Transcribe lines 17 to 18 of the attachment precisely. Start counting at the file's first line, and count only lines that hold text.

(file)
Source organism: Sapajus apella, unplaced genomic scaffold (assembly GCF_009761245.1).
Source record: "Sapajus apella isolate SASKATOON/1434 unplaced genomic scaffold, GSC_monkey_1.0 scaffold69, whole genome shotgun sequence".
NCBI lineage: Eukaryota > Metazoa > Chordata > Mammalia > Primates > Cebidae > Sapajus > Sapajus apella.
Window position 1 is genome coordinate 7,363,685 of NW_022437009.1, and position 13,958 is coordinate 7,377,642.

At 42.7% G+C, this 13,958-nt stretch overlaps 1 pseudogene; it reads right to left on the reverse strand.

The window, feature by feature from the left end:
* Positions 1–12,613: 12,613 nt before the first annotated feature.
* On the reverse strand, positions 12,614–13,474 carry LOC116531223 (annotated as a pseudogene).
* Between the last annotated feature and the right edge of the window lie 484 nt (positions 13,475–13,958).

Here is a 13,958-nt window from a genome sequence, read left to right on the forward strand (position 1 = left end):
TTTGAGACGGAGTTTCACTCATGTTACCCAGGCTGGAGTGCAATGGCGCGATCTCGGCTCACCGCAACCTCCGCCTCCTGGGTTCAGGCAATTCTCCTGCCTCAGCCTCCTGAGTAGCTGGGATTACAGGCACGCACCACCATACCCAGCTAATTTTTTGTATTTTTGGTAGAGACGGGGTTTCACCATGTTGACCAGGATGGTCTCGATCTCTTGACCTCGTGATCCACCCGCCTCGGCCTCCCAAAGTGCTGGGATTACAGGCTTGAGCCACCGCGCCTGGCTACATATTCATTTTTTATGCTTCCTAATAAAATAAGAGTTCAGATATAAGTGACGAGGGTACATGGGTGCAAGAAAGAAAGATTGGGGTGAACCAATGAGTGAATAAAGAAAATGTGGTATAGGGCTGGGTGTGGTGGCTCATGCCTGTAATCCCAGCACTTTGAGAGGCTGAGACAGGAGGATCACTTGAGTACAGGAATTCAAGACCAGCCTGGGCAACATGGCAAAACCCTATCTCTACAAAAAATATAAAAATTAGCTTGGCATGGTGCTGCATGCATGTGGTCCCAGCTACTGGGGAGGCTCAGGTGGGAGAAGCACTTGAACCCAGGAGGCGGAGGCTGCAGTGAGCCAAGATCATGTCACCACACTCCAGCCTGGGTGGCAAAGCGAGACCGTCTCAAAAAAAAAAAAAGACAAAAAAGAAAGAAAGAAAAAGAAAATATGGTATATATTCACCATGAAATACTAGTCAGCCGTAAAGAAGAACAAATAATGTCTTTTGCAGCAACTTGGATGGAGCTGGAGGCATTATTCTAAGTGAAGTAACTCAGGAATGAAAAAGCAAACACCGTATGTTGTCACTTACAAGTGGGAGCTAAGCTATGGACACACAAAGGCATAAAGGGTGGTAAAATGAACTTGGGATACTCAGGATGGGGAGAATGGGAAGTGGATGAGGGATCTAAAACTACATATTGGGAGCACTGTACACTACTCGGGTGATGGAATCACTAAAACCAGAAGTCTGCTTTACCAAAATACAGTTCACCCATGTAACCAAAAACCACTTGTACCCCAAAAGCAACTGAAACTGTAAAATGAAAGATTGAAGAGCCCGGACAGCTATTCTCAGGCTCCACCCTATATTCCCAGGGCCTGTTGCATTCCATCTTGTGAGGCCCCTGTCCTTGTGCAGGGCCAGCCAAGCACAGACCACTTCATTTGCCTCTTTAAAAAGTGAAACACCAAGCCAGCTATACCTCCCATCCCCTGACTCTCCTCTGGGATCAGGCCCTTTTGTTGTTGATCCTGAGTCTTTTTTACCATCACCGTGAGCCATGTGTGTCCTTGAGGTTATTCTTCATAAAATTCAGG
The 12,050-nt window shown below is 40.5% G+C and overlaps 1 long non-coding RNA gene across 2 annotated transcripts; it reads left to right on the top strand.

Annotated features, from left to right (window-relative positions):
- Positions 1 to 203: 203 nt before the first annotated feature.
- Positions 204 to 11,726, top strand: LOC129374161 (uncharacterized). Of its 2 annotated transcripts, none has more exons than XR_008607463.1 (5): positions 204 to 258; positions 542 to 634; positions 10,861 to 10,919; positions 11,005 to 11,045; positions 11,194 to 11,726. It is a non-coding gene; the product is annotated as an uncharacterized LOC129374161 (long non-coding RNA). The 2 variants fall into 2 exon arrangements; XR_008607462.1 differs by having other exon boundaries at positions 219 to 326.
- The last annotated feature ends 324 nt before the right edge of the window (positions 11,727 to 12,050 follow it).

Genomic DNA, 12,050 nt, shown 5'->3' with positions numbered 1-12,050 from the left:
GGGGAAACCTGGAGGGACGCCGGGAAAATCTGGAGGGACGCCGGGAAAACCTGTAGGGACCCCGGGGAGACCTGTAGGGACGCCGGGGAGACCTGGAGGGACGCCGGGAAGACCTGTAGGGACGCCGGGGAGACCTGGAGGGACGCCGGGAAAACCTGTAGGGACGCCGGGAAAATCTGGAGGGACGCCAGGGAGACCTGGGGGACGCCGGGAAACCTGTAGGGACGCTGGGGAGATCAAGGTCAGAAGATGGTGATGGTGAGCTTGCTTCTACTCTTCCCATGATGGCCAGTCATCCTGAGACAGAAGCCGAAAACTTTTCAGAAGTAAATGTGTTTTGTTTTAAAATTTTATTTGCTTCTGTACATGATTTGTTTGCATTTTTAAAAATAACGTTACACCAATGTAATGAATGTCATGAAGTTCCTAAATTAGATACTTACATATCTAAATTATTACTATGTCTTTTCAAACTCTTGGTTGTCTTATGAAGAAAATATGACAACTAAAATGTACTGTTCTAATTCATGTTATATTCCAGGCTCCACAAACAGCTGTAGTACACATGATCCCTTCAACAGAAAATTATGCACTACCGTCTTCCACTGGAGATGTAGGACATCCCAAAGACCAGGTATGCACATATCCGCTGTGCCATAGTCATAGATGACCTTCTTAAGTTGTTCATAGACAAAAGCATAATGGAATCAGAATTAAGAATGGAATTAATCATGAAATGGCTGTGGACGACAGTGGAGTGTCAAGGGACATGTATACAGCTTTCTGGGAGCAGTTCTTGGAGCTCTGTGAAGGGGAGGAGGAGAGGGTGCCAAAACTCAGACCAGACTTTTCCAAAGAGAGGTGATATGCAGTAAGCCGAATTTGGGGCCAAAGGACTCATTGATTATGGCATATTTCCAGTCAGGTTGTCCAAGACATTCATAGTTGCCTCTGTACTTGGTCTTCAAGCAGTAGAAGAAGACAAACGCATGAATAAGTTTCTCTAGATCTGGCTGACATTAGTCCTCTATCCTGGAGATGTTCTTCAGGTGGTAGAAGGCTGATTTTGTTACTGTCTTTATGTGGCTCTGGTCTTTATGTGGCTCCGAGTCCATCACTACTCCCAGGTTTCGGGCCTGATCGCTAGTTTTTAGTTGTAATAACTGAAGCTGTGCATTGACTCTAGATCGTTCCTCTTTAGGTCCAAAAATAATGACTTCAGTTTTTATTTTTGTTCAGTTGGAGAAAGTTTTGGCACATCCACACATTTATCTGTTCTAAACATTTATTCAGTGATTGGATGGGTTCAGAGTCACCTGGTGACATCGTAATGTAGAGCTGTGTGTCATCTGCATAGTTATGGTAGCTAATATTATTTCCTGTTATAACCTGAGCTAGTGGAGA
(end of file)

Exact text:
Genomic DNA, 12,050 nt, shown 5'->3' with positions numbered 1-12,050 from the left:
GGGGAAACCTGGAGGGACGCCGGGAAAATCTGGAGGGACGCCGGGAAAACCTGTAGGGACCCCGGGGAGACCTGTAGGGACGCCGGGGAGACCTGGAGGGACGCCGGGAAGACCTGTAGGGACGCCGGGGAGACCTGGAGGGACGCCGGGAAAACCTGTAGGGACGCCGGGAAAATCTGGAGGGACGCCAGGGAGACCTGGGGGACGCCGGGAAACCTGTAGGGACGCTGGGGAGATCAAGGTCAGAAGATGGTGATGGTGAGCTTGCTTCTACTCTTCCCATGATGGCCAGTCATCCTGAGACAGAAGCCGAAAACTTTTCAGAAGTAAATGTGTTTTGTTTTAAAATTTTATTTGCTTCTGTACATGATTTGTTTGCATTTTTAAAAATAACGTTACACCAATGTAATGAATGTCATGAAGTTCCTAAATTAGATACTTACATATCTAAATTATTACTATGTCTTTTCAAACTCTTGGTTGTCTTATGAAGAAAATATGACAACTAAAATGTACTGTTCTAATTCATGTTATATTCCAGGCTCCACAAACAGCTGTAGTACACATGATCCCTTCAACAGAAAATTATGCACTACCGTCTTCCACTGGAGATGTAGGACATCCCAAAGACCAGGTATGCACATATCCGCTGTGCCATAGTCATAGATGACCTTCTTAAGTTGTTCATAGACAAAAGCATAATGGAATCAGAATTAAGAATGGAATTAATCATGAAATGGCTGTGGACGACAGTGGAGTGTCAAGGGACATGTATACAGCTTTCTGGGAGCAGTTCTTGGAGCTCTGTGAAGGGGAGGAGGAGAGGGTGCCAAAACTCAGACCAGACTTTTCCAAAGAGAGGTGATATGCAGTAAGCCGAATTTGGGGCCAAAGGACTCATTGATTATGGCATATTTCCAGTCAGGTTGTCCAAGACATTCATAGTTGCCTCTGTACTTGGTCTTCAAGCAGTAGAAGAAGACAAACGCATGAATAAGTTTCTCTAGATCTGGCTGACATTAGTCCTCTATCCTGGAGATGTTCTTCAGGTGGTAGAAGGCTGATTTTGTTACTGTCTTTATGTGGCTCTGGTCTTTATGTGGCTCCGAGTCCATCACTACTCCCAGGTTTCGGGCCTGATCGCTAGTTTTTAGTTGTAATAACTGAAGCTGTGCATTGACTCTAGATCGTTCCTCTTTAGGTCCAAAAATAATGACTTCAGTTTTTATTTTTGTTCAGTTGGAGAAAGTTTTGGCACATCCACACATTTATCTGTTCTAAACATTTATTCAGTGATTGGATGGGTTCAGAGTCACCTGGTGACATCGTAATGTAGAGCTGTGTGTCATCTGCATAGTTATGGTAGCTAATATTATTTCCTGTTATAACCTGAGCTAGTGGAGA